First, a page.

A House Democratic candidate said this week that Sen. John McCain, R-Ariz., has shown an amount of "courage" recently by standing up to President Trump, but lamented that this only happened after his brain cancer diagnosis.
"I’ve been tweeting on occasion about saluting Bob Corker and John McCain and Jeff Flake – men who have shown a little bit of courage speaking truth to their own party," said Dean Phillips, who is running for a House seat in Minnesota. "But it shouldn’t take brain cancer and the retirement from the Senate to do so.”
Phillips is running against Rep. Erik Paulsen, R-Minn., in the state's 3rd Congressional District. His comments came as McCain has continued to receive treatment for his brain cancer diagnosis in July.
A McCain spokesperson did not respond to a request for comment, and Phillips later apologized to McCain.
"First and foremost, I apologize to Sen. McCain for referencing his health, which I should not have done," Phillips said. "I greatly admire Sen. McCain's service to our country as well as his courage, and have for a long time."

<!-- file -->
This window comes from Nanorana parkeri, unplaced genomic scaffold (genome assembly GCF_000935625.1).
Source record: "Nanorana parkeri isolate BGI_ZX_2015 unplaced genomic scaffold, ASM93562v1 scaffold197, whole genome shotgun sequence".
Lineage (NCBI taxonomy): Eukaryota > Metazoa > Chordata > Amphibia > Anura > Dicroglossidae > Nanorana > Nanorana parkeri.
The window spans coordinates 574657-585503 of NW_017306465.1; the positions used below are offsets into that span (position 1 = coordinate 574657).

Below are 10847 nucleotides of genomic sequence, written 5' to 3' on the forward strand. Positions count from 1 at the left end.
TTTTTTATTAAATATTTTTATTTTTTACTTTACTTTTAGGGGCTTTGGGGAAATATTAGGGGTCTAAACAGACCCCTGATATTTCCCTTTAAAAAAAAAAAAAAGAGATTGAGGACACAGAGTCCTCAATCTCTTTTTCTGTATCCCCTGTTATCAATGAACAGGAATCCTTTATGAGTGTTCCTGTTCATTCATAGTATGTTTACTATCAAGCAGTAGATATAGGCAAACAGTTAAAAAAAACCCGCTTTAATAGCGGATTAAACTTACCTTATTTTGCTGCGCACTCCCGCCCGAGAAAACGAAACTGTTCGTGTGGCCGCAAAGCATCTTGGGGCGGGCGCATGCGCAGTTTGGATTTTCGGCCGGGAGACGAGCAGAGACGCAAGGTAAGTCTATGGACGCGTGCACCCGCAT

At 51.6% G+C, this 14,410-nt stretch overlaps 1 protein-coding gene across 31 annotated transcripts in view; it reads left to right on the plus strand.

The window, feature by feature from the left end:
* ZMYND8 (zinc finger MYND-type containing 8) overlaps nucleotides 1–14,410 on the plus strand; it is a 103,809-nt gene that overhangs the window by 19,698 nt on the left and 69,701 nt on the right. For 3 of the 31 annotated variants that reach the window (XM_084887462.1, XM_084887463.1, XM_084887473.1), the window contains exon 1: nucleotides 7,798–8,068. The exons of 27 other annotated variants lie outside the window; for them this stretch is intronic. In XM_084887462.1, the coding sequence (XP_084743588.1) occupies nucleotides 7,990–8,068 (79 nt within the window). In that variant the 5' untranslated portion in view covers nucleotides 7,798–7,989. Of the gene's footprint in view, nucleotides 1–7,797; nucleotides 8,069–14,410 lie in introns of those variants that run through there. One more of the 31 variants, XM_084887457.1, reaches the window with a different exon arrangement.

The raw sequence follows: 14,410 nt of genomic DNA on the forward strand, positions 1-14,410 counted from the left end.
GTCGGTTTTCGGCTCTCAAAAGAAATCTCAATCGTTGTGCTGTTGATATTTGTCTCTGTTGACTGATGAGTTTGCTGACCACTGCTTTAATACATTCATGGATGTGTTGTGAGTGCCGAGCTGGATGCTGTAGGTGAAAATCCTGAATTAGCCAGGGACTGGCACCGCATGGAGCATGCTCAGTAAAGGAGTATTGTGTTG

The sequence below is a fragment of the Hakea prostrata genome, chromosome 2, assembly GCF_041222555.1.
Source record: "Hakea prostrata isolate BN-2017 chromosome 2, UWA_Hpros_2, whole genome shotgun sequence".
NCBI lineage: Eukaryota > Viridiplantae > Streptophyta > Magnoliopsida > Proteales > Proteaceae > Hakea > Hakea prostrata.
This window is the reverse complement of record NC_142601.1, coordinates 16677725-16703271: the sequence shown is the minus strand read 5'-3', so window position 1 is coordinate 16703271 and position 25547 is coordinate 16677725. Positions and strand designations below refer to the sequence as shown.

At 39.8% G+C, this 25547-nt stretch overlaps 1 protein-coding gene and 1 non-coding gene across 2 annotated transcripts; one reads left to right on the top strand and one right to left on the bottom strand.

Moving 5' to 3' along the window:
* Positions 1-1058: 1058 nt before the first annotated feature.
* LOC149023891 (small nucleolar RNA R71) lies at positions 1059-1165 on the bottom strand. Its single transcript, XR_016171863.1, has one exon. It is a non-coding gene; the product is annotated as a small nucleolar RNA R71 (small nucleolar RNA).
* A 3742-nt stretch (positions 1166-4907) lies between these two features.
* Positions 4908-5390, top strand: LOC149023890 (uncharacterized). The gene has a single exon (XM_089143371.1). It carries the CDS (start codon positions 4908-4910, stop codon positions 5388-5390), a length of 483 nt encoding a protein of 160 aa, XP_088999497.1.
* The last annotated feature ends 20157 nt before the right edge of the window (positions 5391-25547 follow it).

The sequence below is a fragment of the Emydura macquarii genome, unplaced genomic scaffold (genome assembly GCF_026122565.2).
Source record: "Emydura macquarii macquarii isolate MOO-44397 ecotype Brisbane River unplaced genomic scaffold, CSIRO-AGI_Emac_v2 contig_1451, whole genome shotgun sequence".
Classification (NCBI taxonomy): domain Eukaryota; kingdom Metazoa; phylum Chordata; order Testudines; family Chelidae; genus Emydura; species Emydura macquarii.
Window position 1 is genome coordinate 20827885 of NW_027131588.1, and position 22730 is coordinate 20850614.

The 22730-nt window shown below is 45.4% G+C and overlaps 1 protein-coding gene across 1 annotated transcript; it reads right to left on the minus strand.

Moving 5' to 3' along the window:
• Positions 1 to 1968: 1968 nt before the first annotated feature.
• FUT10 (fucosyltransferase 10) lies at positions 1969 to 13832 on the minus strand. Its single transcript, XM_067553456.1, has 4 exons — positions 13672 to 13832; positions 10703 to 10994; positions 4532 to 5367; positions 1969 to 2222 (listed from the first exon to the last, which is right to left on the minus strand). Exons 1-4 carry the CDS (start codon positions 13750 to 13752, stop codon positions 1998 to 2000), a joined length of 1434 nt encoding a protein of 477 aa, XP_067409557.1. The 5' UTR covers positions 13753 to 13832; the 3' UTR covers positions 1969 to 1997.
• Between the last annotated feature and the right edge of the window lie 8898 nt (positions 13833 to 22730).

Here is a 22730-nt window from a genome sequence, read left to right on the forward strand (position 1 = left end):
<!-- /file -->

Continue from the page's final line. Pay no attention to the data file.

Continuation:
"The point I was trying to make is that too many Republicans in Congress today — unlike Sen. McCain, Sen. [Susan] Collins and a few others — have shown a troubling lack of courage and willingness to stand up for their constituents, including when it comes to protecting their access to affordable healthcare."
"My sincere hope is that many more will join them in putting their country before their party," he added.
Phillips is the main Democrat running against Paulsen, a five-term Republican who has proven to be a difficult matchup for Democrats in recent campaign cycles. He won in 2016 by nearly 17 points over his Democratic opponent, but Democrats are hopeful that Phillips could be the candidate to defeat him.
Phillips, 48, has a lengthy business background, including having owned Talenti, a gelato company that was bought three years ago by Unilever.
Phillips is one of four Democrats vying for the seat, but is the favorite given his fundraising prowess. He has raised over $800,000, as of Sept. 30., the third quarter filing deadline. The primary election to face Paulsen is not until Aug. 18.
A year out from the election, Paulsen is favored to retain his seat as the University of Virginia's Center for Politics rates the seat as "lean Republican."